Alleppey is most known for its close proximity to the Kerala backwaters, so that was the only reason we came here. We opted not to book an overnight houseboat because prices triple over high season, which meant we were looking at about $300-400 per night. Plus the houseboats are too big for the narrower, quieter canals, so they are all packed together in the bigger areas. So with that, our first day was to get our bearings and book a one-day tour in a smaller Shikara boat. We booked the tour through our guesthouse and when he said the price was 1000 INR, I was suspicious as that is only $20 for an entire day and having done a ton of research, I was expecting to pay around $100. I even said to Beth that I knew something wasn’t right, but I didn’t question our guesthouse any further.
We headed down to Alleppey beach for food and like homing pigeons we narrowed in on the only restaurant advertising beer and wine. Kerala is a dry state, so finding alcohol is extremely challenging. We walked into the usual sausage party that frequents these “restaurants” and promptly left after getting the smarmy eyeball from the room full of drunken men. We were invited next door to the way nicer real restaurant where Beth was still able to have her beer and where we enjoyed the second best meal of India. Unfortunately there is a huge bypass being built right next to Alleppey beach so it isn’t that nice to hang out on. Although better for the traffic issues, the businesses along the beach are really suffering.
We also wanted to do a sunset cruise but the weather was a bit overcast and threatening to downpour so we opted for an Ayurvedic foot massage (an authentic one) and hired the hotel’s driver (Sheffie) to take us to the “secret” beach (Marari beach) for the sunset. The beach was beautiful and clean and not that busy – I wished I had worn my swimmers. Sheffie, a very good looking 32 year old proceeded to tell us about how much he loves single life and partying, which we thought was great because most men his age are already in an arranged marriage.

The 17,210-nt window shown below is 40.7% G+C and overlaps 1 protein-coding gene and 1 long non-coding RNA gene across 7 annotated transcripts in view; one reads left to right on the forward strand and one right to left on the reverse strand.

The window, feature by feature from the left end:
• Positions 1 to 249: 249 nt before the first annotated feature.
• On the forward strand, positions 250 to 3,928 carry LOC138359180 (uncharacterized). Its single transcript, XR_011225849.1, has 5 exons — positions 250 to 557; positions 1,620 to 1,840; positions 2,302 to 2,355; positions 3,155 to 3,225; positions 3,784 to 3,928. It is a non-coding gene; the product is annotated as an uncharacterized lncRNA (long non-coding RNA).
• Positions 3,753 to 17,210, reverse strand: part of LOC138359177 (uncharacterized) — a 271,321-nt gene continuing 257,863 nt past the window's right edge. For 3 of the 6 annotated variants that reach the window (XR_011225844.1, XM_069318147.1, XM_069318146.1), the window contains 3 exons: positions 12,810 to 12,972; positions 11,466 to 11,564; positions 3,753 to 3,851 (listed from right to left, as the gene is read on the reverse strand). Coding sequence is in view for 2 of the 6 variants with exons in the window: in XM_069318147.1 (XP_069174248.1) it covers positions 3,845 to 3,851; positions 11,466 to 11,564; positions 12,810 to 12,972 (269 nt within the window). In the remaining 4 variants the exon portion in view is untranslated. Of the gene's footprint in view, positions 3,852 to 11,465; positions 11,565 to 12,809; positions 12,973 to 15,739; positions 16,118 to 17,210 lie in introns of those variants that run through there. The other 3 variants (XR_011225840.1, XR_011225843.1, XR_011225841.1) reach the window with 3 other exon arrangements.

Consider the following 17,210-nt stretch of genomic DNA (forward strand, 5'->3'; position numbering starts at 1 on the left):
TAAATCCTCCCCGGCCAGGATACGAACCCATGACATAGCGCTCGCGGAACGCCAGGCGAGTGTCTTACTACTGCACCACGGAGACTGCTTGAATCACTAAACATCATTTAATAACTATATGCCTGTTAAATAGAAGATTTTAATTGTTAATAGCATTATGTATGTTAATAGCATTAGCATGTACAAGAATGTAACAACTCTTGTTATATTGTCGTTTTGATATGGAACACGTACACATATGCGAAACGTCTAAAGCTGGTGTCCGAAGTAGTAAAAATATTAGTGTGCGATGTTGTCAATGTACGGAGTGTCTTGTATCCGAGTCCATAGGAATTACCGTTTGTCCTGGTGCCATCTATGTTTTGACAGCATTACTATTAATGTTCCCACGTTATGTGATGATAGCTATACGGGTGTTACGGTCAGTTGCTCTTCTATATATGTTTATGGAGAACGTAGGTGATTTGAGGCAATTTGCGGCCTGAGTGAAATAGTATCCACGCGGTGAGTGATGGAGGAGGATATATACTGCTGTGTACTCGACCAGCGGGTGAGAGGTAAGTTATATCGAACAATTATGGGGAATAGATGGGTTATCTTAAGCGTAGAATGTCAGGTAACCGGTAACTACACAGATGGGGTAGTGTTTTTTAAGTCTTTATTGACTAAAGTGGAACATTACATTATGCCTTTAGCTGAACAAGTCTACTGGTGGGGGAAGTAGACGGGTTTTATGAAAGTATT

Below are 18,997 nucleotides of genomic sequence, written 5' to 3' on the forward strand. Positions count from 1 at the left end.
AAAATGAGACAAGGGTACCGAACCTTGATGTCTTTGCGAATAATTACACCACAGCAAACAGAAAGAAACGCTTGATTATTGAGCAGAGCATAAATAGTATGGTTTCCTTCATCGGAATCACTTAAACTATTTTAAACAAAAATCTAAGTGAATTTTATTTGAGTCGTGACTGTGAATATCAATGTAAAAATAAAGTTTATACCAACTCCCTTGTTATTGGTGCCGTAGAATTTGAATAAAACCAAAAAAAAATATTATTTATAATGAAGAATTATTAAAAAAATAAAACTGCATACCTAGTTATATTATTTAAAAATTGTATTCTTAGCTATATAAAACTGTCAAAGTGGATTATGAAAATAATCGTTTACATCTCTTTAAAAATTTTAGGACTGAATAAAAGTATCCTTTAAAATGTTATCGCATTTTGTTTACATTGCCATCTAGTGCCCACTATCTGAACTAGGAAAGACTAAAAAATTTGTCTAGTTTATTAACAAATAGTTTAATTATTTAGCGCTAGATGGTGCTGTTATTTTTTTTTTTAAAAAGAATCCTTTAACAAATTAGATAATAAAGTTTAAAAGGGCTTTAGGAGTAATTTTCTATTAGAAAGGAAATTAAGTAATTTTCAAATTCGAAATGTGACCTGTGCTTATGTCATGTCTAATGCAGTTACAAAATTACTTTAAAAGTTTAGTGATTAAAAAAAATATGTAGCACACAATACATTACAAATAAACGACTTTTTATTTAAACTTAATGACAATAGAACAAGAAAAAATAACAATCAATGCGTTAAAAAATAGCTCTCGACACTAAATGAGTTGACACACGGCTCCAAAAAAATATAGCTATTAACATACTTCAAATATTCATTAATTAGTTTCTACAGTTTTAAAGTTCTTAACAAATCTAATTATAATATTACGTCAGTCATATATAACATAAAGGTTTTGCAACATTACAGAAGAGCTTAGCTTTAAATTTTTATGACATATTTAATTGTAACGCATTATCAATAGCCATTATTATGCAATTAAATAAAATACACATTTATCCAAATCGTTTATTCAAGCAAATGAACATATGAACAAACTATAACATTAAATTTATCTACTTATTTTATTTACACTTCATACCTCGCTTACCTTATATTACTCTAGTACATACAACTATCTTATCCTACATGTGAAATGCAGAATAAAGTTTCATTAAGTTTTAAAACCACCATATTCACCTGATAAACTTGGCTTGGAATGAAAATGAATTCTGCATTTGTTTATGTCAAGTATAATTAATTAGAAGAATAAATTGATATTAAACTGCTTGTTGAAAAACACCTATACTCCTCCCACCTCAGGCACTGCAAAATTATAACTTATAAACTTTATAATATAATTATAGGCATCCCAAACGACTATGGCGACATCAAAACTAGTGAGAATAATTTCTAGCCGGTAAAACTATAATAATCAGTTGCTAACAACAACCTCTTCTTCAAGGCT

The 670 year old guesthouse I chose was pretty cool and its proximity to the beach was ideal, but it was in a non-touristy Muslim area of town, which made finding food and feeling safe walking down the dark streets a challenge. The one tourist restaurant, Mushroom, was so busy that after an hour of not being served, we got up and left. I would have preferred somewhere more local, but again, it was all men. We assume the woman in these religious towns just stay home and look after children? Who knows. Anyway, we opted for a local sweets and chips dinner instead.
Our cruise day was long and not what I expected at all. We were told that there would be 4 of us on our boat, which made sense since the Shikara boats can seat 4-8 people depending on the size. I saw plenty of them where our huge group of tourists were standing but instead we were all shuffled onto the public ferry and taken to our breakfast spot – 10am and I finally get my coffee! Thankfully Beth had been busy chatting up the English couple that we’d be sharing a boat with, so I could just be quiet. And in talking to them, we found out that Sheffie is married with 2 children- naughty liar!
I knew I should have listened to my gut and questioned further when told the “Shikara” cruise was only 1000 rupees. What we ended up on was a small/tippy human-powered canoe. This would have been fine if we went straight into the narrow canals, but because of the speed we were going at, we spent the better part of the day in the lake and large canal. That said, once we did make it into the narrow canal, it was breathtaking and a wonderful experience. 2 cliche’d lessons learned: always listen to your gut and if it sounds too good to be true, it probably is. Oh well, it was still a good day. We enjoyed our last night together at a restaurant that lost our order (haha) and then went to bed.
I now finally start the solo part of my travels. As a highly sensitive introvert with anxiety, being around me is just as tough as being me sometimes. At least when I’m by myself, only one of us has to suffer. Actually Beth and I travelled very well together, but when traveling with anyone, there will always be compromise. Traveling alone gives you the freedom to do what you want, when you want. Wish me luck! Next stop: Varkala.